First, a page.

Court overturns judgment against Cum-Ex whistleblowers

Es is a success for the cum-ex-whistleblower Eckart Seith: The Zurich Higher Court has overturned and renewed an earlier sentence by the Zurich District Court against the German lawyer and two former employees of Bank J. Safra Sarasin for industrial espionage and offenses against Swiss banking laws The trial was rejected at the first instance.

The reason given by the Swiss judicial authorities was the bias of the investigating public prosecutor at the time. Much of the evidence presented by the prosecutors against Seith and the co-defendants was no longer usable. Now the Zurich Public Prosecutor’s Office and the court have to reopen the case “in order to repeat the unusable evidence taking”.

The defense had submitted five requests for bias in the year-long criminal proceedings without success, with the sixth request at the higher court. “My trust in the Zurich judiciary has been restored by the decision of the higher court,” said Eckart Seith in an interview with the FAZ

Unusual proximity to the bank

At the hearing on December 8th last year, the Zurich Higher Court criticized the prosecution’s evidence in the strongest possible terms. The appeal date originally scheduled for two days was canceled after just a few hours. The presiding judge Rolf Naef stated that he considered the then lead prosecutor Peter Giger to be biased because of his unusual proximity to Bank Sarasin.

This impression should also have continued on the subsequent public prosecutor. Naef overturned the earlier judgment with a decision dated December 17, which the higher court announced on Friday. On the 16 pages available to the FAZ, the chairman of the 1st criminal chamber goes tough with his fellow judge in the first instance as well as the Zurich public prosecutor responsible for economic crimes.

The “cum-ex” whistleblower Seith had pointed out irregularities at the private bank Sarasin (now J. Safra Sarasin) for years and provided German financial and law enforcement authorities with information. In Switzerland, too, there was a criminal complaint that had been with the public prosecutor in Zurich for a long time, but which in turn targeted the whistleblower after criminal complaints from the bank. “If a complaint remains unprocessed for years and the other complaint is pursued with vehemence, this can at least give the impression that the investigating public prosecutor has already sided with one party and is pursuing their point of view with much greater commitment,” writes Naef in his decision.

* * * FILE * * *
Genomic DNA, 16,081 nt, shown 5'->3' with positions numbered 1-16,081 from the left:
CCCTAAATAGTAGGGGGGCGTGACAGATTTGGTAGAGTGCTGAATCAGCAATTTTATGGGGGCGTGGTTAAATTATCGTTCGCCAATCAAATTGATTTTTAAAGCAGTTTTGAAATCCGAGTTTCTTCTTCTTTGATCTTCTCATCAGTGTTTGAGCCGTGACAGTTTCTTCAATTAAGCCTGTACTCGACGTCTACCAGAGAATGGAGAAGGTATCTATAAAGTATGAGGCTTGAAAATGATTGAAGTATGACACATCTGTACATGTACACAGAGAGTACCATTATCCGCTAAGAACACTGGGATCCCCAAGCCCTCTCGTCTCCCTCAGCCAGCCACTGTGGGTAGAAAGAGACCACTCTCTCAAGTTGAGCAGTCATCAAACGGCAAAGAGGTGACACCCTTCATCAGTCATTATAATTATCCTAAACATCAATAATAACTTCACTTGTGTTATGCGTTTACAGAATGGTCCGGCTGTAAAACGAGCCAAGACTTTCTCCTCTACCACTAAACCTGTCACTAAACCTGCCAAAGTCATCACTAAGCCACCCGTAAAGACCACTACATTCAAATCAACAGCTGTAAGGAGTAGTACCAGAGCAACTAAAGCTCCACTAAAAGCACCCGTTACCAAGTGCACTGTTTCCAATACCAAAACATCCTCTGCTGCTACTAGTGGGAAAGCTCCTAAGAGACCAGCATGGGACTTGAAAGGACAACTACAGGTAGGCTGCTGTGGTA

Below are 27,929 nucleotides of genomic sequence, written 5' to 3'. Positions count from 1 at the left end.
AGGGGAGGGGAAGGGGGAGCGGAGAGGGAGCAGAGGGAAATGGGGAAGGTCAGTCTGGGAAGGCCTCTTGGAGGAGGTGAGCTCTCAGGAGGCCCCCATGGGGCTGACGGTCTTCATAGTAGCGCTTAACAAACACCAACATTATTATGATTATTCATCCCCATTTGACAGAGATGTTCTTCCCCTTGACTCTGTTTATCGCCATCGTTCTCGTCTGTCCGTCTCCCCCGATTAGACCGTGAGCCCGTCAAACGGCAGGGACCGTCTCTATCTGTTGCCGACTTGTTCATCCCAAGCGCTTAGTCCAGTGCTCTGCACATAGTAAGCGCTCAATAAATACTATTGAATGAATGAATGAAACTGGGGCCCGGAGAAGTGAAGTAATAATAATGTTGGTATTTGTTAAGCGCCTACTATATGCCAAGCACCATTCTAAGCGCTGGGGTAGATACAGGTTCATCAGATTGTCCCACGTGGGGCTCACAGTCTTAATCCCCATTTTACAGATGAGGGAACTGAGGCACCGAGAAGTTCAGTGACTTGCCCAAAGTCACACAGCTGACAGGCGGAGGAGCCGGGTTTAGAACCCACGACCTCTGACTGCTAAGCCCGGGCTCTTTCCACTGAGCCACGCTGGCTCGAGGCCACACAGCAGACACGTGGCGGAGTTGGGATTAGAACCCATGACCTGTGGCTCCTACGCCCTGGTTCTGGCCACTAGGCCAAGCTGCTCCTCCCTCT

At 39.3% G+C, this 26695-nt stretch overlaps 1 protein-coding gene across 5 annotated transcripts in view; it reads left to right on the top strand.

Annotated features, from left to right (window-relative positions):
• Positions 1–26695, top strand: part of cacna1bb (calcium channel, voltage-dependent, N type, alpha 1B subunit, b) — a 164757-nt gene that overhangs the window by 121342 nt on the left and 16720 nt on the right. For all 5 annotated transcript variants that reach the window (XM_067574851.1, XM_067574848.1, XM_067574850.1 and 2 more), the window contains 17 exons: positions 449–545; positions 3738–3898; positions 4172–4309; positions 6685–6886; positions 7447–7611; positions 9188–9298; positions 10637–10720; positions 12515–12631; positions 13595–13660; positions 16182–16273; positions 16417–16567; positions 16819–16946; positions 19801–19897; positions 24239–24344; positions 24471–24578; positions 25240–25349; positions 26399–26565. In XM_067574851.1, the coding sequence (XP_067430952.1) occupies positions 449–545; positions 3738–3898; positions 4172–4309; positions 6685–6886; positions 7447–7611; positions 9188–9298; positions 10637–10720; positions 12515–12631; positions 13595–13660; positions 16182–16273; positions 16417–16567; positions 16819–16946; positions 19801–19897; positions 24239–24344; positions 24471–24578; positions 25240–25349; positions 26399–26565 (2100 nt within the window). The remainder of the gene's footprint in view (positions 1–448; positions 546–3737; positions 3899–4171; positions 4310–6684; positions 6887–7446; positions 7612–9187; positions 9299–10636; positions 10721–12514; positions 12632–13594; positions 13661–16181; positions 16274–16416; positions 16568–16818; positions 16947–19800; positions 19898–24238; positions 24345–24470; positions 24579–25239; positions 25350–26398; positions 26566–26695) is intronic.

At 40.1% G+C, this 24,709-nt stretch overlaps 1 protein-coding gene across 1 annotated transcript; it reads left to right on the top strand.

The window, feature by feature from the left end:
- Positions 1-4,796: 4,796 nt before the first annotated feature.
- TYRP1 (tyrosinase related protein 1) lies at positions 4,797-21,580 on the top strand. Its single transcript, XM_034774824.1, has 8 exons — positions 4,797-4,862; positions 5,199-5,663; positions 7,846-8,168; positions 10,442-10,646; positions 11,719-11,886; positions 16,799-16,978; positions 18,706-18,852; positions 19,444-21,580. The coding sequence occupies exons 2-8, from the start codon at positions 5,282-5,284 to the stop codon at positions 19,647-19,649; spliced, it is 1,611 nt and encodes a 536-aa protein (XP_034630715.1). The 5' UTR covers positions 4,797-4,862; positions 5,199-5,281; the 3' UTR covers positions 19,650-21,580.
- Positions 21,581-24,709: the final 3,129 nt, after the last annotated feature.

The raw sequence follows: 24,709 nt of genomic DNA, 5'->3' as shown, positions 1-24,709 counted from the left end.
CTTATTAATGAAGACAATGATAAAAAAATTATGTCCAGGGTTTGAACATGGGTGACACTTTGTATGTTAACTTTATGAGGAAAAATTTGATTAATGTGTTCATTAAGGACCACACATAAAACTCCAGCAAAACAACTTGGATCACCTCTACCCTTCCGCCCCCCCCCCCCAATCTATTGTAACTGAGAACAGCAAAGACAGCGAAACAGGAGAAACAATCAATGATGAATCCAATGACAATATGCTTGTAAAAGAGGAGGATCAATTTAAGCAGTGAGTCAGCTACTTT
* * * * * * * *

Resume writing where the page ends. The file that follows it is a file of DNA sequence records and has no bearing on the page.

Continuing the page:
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According to Bank Sarasin reports, Giger “obviously had so much free capacity” that he even had houses in Germany searched. However, the prosecutor did not do anything to protect the interests of the other advertisers.

Much of the evidence cannot be used

Giger’s behavior also had a detrimental effect on his successor. Because, in the opinion of the higher court, his indictment and the evidence presented are largely based on Giger’s findings. They are therefore also not usable to the detriment of the accused, according to the decision. In addition to overturning the verdict, the court ordered the three defendants to receive more than 225,000 Swiss francs in compensation.

The progress of the criminal proceedings must now be determined by the district court, which negotiated the matter as early as 2019. It has to check whether the actual charge can be held on the basis of the thin evidence or whether the entire taking of evidence has to be repeated. The first instance can also refer the entire procedure back to the investigating authorities. “I don’t expect a negotiation to take place at all,” says Seith. “There is no longer any charge for this.”

High tax damage prevented

Bank Sarasin had carried out cum-ex transactions for investors such as the drugstore entrepreneur Erwin Müller through Luxembourg’s Sheridan funds. In 2013, two bank employees passed on internal documents to Seith, including an expert report by the law firm Freshfields Bruckhaus Deringer. For the Stuttgart attorney, this resulted in the fact that stock group transactions with short sales around the dividend date were illegal.

He shared this information with the Cologne Public Prosecutor’s Office so that the unjustified reimbursement of up to 460 million euros by the tax authorities could be stopped. There is now a charge of serious tax evasion against a senior employee of Bank Sarasin at the Bonn Regional Court. The Swiss banker has so far eluded the process.

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